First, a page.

Peru bringing charges of sedition against anti-Conga protest leader

FT reports Peru's Congress in a terse statement last night announced charges of “an incitement to the crime of rebellion” against Gregorio Santos, the province of Cajamarca’s Maoist governor who has lead violent protests against Newmont Mining's Conga project.

Newmont stopped construction of the massive copper and gold mine in November after the protests in the poor region of northern Peru.

The protesters say the $4.8 billion project will destroy the environment by transforming four high Andean lakes into reservoirs for mining operations.

The FT reports on a speech given by Santos to a large crowd on Tuesday that appears to have led to the calls for his arrest and a directive to "restore order" in the region:

“What do we do when the president doesn’t keep his word?” Mr Santos asked.

“We throw him out!” the crowd responded.

“And when he doesn’t honour his commitments?”

“We throw him out!”

In December Peru was forced to declare a state of emergency after boulders were used to block exits from the regional capital of more than 200,000 inhabitants, schools, hospitals and business were closed and dozens injured in clashes with police.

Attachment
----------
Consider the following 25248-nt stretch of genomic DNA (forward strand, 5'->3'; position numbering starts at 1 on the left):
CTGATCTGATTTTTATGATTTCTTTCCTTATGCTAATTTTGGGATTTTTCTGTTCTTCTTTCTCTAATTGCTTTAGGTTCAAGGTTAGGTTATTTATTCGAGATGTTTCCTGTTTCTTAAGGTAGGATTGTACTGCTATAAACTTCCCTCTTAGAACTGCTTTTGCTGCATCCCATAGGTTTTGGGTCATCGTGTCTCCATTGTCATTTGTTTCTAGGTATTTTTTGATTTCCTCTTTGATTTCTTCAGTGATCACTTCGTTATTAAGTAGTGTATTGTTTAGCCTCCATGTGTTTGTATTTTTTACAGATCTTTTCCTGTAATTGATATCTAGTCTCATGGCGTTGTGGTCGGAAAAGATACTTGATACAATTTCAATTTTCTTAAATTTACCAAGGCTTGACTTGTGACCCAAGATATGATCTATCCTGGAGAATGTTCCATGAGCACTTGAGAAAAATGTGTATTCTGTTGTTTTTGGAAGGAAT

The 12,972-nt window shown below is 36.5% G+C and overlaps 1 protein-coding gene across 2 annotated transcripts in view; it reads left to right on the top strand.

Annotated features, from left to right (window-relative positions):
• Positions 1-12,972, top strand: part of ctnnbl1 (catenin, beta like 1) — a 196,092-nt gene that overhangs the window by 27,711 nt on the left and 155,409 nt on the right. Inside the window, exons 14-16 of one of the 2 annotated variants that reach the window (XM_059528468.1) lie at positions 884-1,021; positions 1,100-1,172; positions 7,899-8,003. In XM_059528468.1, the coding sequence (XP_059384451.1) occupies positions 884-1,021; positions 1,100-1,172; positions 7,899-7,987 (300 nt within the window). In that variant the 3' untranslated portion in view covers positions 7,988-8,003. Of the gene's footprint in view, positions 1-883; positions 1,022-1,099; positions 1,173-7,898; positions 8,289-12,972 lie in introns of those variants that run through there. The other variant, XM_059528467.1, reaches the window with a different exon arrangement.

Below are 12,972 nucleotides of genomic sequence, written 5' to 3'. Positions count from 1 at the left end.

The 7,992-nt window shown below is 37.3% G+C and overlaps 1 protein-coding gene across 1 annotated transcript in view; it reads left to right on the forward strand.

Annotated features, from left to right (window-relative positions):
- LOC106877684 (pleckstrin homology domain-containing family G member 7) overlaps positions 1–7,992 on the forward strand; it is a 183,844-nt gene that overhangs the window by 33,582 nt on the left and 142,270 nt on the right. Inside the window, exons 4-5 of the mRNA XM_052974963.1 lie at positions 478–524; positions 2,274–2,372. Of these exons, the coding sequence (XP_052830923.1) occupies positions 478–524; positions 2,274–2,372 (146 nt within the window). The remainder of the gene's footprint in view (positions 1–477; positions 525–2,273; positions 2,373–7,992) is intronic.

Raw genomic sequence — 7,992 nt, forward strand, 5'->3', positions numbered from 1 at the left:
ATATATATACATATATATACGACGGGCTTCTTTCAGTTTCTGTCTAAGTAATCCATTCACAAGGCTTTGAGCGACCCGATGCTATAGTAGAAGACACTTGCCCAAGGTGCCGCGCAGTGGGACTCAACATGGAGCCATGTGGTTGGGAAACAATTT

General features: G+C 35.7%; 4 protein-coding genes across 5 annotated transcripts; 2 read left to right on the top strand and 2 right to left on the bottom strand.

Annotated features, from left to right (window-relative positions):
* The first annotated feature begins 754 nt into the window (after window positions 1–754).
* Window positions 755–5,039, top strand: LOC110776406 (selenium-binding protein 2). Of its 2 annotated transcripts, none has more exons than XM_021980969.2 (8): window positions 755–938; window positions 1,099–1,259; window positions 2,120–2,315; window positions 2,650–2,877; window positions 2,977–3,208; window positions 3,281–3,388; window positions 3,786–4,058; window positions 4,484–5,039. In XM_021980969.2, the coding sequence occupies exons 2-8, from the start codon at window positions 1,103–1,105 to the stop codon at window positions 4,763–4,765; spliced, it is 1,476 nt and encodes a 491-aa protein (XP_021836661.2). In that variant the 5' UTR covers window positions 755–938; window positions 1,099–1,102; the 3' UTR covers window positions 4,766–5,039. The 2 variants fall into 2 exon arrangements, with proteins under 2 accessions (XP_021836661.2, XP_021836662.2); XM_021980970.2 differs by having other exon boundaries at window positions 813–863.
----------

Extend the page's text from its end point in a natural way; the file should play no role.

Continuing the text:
Conga would be the biggest investment ever in Peru mining and could produce 580,000 – 680,000 ounces of gold and 155 million – 235 million pounds of copper annually starting as early as 2014..

Peru’s Prime Minister said in January the stalled project will have to be developed as the government could end up with a “huge” compensation payment.

The cumulative amount of corporate taxes paid by Peru’s mining industry accounts for over 30% of the government’s annual tax revenues. At the moment, approximately 80% of these collections are used to pay for public services.

Mining companies in Peru plan to invest $42.5 billion over the next decade, mainly in copper and gold projects. Peru is the world’s second-largest miner of copper.

MINING.com reported yesterday that these mining investment now hangs in the balance after key figures in president Ollanta Humala’s ruling Gana Peru party resigned over the government’s handling of protests against Xstrata in the south east of the country last week.